JACKSON, Miss. (AP) â€” Efforts to rid the Mississippi state flag of its the Confederate battle flag have black lawmakers taking the state's lieutenant governor to court.
Lawmakers who want the Legislature to remove the symbol have been invoking a section of the state Constitution that allows them to request that a bill be read before final passage.
Reading a bill can take more than a half-hour.
Lt. Gov. Amy Tuck, who presides over the state Senate, refused to allow senators to have budget bills â€” 110 of them â€” read before votes this weekend, and a group of lawmakers obtained a temporary restraining from a chancery judge.
The judge, Hinds County Chancellor Denise Owens, ruled that Tuck was violating the constitutional rights of senators by not allowing the full bills to be read.
A hearing was scheduled this afternoon, but Attorney General Mike Moore asked the state Supreme Court today to set aside Owens' decision. There was no immediate ruling from the Supreme Court.
Tuck would not comment on Owens' order and said in a statement only that she had consulted with Moore. There was no indication whether Tuck would attend the hearing or allow lawyers to represent her.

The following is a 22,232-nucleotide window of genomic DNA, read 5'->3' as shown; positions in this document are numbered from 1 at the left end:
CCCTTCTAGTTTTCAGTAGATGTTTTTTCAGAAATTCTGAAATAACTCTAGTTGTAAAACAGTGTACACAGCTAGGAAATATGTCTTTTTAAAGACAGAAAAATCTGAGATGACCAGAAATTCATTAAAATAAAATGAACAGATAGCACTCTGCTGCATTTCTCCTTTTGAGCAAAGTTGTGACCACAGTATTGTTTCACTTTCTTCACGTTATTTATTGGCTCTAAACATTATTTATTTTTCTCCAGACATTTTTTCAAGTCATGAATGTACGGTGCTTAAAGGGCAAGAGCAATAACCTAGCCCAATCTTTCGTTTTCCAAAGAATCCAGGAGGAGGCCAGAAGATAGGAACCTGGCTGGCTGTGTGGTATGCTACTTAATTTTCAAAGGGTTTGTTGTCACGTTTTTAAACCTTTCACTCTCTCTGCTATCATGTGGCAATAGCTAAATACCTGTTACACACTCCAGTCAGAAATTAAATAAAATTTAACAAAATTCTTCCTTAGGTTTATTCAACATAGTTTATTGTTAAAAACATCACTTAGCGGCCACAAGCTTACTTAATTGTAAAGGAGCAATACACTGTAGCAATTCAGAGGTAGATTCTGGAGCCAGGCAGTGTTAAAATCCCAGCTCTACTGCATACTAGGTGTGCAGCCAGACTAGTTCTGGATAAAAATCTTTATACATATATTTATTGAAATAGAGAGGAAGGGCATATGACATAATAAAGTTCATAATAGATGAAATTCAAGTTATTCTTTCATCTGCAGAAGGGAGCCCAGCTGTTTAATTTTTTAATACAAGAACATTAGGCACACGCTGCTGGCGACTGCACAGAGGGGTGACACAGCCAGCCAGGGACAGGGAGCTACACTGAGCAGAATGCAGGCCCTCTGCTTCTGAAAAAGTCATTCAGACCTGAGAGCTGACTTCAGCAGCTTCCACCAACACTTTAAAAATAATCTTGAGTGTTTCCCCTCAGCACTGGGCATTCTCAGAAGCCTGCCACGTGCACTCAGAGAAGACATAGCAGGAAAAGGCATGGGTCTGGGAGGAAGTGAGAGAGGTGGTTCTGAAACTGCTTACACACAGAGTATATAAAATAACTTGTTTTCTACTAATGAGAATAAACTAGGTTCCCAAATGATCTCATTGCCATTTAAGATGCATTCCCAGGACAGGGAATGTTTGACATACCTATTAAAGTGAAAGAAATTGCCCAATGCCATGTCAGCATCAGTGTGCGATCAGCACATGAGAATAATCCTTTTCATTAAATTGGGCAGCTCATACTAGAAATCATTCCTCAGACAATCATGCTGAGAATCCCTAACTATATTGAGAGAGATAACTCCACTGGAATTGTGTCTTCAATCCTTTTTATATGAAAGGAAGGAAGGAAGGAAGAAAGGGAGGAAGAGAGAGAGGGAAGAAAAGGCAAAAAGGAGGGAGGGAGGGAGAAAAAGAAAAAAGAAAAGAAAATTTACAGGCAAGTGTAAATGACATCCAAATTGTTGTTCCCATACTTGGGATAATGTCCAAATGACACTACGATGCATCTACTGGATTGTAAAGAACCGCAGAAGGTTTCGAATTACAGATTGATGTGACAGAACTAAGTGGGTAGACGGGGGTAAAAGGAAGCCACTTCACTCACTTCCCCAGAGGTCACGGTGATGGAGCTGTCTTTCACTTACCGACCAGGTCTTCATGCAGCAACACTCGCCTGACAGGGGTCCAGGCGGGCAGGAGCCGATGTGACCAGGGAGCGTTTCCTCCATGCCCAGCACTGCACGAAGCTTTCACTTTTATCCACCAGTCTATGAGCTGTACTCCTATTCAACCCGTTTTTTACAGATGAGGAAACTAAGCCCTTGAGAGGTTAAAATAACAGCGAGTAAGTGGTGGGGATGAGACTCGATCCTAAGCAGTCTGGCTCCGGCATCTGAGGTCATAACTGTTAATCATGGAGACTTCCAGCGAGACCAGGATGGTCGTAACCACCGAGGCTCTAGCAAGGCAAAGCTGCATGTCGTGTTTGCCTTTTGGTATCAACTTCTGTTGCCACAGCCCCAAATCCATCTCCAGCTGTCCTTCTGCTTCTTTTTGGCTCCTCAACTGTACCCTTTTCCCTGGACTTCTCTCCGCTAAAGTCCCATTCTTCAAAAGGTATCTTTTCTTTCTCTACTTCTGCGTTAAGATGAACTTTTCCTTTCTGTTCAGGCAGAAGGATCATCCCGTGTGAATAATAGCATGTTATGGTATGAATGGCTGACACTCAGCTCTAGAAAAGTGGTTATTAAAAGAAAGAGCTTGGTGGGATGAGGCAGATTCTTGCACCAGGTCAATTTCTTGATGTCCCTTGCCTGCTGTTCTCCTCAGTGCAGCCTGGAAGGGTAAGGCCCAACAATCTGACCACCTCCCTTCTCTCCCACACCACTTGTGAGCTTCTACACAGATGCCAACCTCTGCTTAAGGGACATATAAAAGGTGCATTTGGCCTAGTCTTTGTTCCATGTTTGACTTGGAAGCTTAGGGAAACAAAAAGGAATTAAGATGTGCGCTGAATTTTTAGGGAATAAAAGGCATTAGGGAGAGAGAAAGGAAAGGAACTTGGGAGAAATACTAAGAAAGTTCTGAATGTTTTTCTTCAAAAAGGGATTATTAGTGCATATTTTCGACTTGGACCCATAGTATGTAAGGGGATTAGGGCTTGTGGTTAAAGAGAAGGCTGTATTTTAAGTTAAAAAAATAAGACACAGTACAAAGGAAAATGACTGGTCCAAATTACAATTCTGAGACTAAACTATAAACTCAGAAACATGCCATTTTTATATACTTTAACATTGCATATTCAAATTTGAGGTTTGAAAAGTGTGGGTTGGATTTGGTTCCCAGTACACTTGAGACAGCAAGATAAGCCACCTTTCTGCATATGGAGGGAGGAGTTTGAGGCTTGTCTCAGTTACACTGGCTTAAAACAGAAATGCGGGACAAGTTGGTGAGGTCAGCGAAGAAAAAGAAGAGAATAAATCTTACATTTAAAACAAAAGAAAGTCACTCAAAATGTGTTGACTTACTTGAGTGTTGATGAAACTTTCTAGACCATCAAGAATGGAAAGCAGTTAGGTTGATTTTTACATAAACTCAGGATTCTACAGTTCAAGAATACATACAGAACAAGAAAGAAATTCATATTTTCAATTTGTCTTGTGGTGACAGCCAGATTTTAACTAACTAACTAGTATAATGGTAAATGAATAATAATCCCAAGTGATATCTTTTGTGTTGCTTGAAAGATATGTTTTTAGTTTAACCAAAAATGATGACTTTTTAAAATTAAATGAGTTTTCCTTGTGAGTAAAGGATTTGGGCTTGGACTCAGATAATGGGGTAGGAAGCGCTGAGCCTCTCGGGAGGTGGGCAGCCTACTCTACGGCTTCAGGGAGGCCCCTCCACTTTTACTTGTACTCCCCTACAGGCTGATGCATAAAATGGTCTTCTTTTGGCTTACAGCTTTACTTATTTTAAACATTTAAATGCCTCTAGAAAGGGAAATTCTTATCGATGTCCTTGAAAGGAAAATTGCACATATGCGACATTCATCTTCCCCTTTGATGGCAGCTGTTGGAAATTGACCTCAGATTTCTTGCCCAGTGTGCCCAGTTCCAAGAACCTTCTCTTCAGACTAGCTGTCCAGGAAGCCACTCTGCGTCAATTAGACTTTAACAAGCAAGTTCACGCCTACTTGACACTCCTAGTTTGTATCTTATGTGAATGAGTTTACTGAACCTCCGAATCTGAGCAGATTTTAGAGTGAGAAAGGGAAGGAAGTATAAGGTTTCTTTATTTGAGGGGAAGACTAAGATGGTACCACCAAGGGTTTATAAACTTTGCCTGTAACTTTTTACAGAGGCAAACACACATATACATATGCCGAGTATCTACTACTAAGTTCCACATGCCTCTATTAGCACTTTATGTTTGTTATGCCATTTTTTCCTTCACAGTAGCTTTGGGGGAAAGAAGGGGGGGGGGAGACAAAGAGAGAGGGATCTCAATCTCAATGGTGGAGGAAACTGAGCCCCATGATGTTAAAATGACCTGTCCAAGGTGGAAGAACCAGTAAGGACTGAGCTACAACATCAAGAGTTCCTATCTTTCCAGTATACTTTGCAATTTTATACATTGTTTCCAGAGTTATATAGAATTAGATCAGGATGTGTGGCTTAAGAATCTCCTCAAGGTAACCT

State Sen. Robert Johnson, a black Democrat, said the lieutenant governor, also a Democrat, could be found in contempt of court.
The state flag has the design of the Confederate battle flag â€” red background and blue diagonal stripes containing 13 white stars â€” in an upper corner. While the flag debate in Mississippi has not taken on the proportions of the dispute in South Carolina, where a boycott has cost the state millions of tourism dollars, it is growing.
In Jackson, the predominantly black city council last month banned any version of the Confederate flag from its chambers. And on the Gulf Coast, there has been a dispute over including the so-called Rebel flag at a beach display.
The current legislative session is scheduled to end Sunday. One legislator, fearing the session would end without any action on the flag issue, tried to hold up weekend budget work by having the 110 budget bills read aloud.
House Speaker Tim Ford ruled that the proposals were conference reports, not bills, and did not have to be read. Black representatives then slowed work on budgets with speeches, questions and complaints about Ford's decision.
Tuck halted the session for more than two hours before ruling as Ford had, that the proposals were not bills.